Janis Joplin, Santana, Michael Bolton and Whitney Houston. A montage of performances by these artists kicks off the compelling new documentary, “Clive Davis: The Soundtrack of Our Lives.”
Those artists, along with Bruce Springsteen, Patti Smith, Aerosmith, Alicia Keys, Barry Manilow and The Notorious B.I.G. are just some of music’s superstars whom the legendary record executive and producer has introduced to the world stage during a career spanning fifty years.
The film, directed and edited by Chris Perkel and informed by Davis’ 2012 memoir “The Soundtrack of My Life,” traces his beginnings as a corporate attorney for CBS/Columbia who got plucked to run the record division. Soon thereafter, in 1967, he signed Joplin at the Monterey Pop Festival, his first huge hit-maker.
With dozens of interviews with artists and music executives including Jimmy Iovine, Sean Combs, Berry Gordy and Simon Cowell and hundreds of hours of archival footage from which to cull, Perkel explores the triumphs and tragedies of Davis’ life and career in a tight two hours.
“The biggest challenge was dealing with 50 years of popular music. We needed to identify the big story beats we needed to cover, the big ideas or artists that were emblematic–like Barry Manilow, not only because of his stature even among Clive’s artists but because how his story dovetails into a conversation about A&R and songwriting,” Perkel said. “We had the luxury of interviews with more than 50 great artists, any one of which is with someone who is extraordinarily successful. The challenge was boiling it down because there was no shortage of great material to work with at every turn.”
The Atkin Report sat down with Davis at the Beverly Hills Hotel last week to discuss the film, which is currently playing in Los Angeles in New York for a qualifying run after premiering at Tribeca earlier this year and playing at other film festivals. It will soon begin streaming on Apple Music.
Hillary Atkin: The film touches on some of your biggest challenges including the death of your parents, your firing from Columbia Records, the fake invoice scandal that tied you up legally for years and from which you were exonerated, the reorganization at BMG. How did you overcome these challenges and to what do you attribute your success?
Clive Davis: Perhaps a love of life—but it was shaken to its core by the early death of my parents, which has affected me my whole life. I would say the professional one that was traumatic was the firing form Columbia Records. With all the benefits and good luck in my life–and the fulfillment–that was bad luck. You get in the middle of an unexpected witchhunt that gets you embroiled in a national investigation. The vindication never gets the headlines the original [scandal] did. I loved everything I was doing at Columbia so that two-year period of 1973 and ’74 was extremely challenging. It was great to find up on that screen in the documentary the check I got from CBS for $1 million for company I had just formed, Arista Records.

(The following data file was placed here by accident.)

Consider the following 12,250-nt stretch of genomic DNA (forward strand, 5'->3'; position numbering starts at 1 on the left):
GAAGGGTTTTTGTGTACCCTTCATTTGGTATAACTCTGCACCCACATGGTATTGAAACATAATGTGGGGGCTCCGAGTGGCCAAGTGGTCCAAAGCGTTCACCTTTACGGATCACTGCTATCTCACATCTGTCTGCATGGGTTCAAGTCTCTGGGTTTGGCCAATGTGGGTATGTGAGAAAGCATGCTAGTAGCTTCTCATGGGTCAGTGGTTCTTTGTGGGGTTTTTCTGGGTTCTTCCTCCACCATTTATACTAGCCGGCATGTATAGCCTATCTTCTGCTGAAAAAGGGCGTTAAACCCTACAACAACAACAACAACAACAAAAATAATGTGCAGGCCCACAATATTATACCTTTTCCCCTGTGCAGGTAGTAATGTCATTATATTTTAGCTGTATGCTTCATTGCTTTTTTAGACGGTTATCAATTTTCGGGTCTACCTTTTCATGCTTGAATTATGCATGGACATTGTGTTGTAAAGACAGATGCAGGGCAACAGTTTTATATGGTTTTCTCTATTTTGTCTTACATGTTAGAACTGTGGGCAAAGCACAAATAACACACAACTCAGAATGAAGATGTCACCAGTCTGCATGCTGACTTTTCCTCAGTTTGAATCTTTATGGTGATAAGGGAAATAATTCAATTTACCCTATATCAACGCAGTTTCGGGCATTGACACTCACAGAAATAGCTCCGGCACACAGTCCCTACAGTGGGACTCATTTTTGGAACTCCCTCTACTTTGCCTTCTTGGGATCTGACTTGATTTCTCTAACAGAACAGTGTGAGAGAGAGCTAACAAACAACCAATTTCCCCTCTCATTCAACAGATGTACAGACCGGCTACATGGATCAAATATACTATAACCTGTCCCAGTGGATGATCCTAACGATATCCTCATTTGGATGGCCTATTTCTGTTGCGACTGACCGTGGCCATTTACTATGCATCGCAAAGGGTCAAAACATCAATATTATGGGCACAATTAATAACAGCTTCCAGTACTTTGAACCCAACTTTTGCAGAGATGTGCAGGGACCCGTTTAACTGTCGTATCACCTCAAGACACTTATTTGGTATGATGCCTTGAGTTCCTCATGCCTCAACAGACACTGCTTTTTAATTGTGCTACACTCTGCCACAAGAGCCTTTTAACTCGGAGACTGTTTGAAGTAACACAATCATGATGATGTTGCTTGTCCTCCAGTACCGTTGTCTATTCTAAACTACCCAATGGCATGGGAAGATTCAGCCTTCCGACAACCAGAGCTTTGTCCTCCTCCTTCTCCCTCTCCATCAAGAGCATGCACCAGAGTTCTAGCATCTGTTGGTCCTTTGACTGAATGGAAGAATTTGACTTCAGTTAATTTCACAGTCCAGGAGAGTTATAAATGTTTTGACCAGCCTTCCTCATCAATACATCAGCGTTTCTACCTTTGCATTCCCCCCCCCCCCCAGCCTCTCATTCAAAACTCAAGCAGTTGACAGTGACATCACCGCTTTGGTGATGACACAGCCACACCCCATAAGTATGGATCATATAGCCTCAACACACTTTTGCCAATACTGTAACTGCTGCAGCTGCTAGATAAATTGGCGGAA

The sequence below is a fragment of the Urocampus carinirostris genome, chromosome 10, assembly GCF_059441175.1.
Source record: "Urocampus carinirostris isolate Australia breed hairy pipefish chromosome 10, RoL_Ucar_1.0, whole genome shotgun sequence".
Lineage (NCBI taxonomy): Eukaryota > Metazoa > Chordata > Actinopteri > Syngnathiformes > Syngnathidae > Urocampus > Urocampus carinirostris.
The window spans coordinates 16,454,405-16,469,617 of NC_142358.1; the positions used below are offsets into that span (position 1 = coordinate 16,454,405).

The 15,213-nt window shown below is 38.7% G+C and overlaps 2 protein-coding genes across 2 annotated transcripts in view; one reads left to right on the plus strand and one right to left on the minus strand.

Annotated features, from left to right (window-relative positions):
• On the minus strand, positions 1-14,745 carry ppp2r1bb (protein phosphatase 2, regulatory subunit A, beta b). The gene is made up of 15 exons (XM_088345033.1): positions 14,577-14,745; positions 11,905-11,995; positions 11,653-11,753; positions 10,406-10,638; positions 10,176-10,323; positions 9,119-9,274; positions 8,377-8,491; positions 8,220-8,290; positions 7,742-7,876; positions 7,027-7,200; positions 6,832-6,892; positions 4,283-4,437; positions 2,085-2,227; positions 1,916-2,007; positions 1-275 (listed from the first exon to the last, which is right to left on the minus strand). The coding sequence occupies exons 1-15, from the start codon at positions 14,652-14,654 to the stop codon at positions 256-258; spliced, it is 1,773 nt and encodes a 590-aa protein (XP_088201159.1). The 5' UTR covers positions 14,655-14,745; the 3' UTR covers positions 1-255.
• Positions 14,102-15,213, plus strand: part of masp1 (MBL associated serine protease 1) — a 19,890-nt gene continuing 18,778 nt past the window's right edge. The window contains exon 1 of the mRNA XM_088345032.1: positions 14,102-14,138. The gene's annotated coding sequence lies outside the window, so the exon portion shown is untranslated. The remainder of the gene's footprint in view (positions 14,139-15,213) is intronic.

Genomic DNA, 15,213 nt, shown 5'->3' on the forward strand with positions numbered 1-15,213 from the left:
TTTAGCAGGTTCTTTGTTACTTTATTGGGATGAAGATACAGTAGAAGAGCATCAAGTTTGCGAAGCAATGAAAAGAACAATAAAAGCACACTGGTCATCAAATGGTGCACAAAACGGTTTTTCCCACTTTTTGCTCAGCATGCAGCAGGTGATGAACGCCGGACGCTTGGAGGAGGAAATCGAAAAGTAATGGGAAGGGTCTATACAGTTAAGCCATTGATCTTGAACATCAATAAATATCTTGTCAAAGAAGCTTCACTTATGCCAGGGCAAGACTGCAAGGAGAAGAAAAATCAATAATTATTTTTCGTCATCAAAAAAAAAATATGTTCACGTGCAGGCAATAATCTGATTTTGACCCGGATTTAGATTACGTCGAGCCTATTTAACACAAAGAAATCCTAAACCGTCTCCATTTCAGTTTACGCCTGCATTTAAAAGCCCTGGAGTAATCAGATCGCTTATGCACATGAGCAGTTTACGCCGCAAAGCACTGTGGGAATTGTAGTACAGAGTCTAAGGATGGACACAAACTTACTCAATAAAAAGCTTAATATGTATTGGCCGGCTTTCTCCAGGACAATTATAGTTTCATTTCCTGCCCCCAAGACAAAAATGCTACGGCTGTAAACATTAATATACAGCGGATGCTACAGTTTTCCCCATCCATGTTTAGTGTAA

Atkin: There was a major corporate reorganization at parent company BMG that also changed the course of your career. What actually happened, as many people at the time thought it was an instance of age discrimination?
Davis: I was making tens of millions of dollars each year and at the Bertelsmann [Music Group] company, a German executive at 60 had to move out of the company. So they threw open the possibility that I would become chairman of worldwide creativity which would have taken me out of operations but most significantly, it would stop my profit share. I was making $20 million a year. They never wanted to separate from me. We’d had the biggest year ever [in 1999], with the success of Santana’s “Supernatural” and me getting into the Rock and Roll Hall of Fame and other industry honors. To keep me, they had to invest $150 million into a brand new company [J Records]—of which I would own 50%–and give me five new artists that included Alicia Keys, but most significantly, all 18 top executives from Arista came with me. They never wanted to lose me and had to pay handsomely for the ability to stay in business with me.
Atkin: Surveying the landscape of popular music over the past 40-50 years, what are the high points that stand out to you?
Davis: You’ll see them all in this documentary. Chronologically, certainly the Monterey Pop Festival [in 1967] was the epiphany that got me started. Without it, the process of signing artists wouldn’t have begun. I’m blessed there are so many high points. Every signing of an artist that became important in music is a special memory. When I run into Bruce Springsteen, Earth, Wind & Fire, Alicia Keys, Steven Tyler, even those artists I reclaimed, like Aretha Franklin, Rod Stewart and Dionne Warwick that I never believed would fade, there’s such warmth there.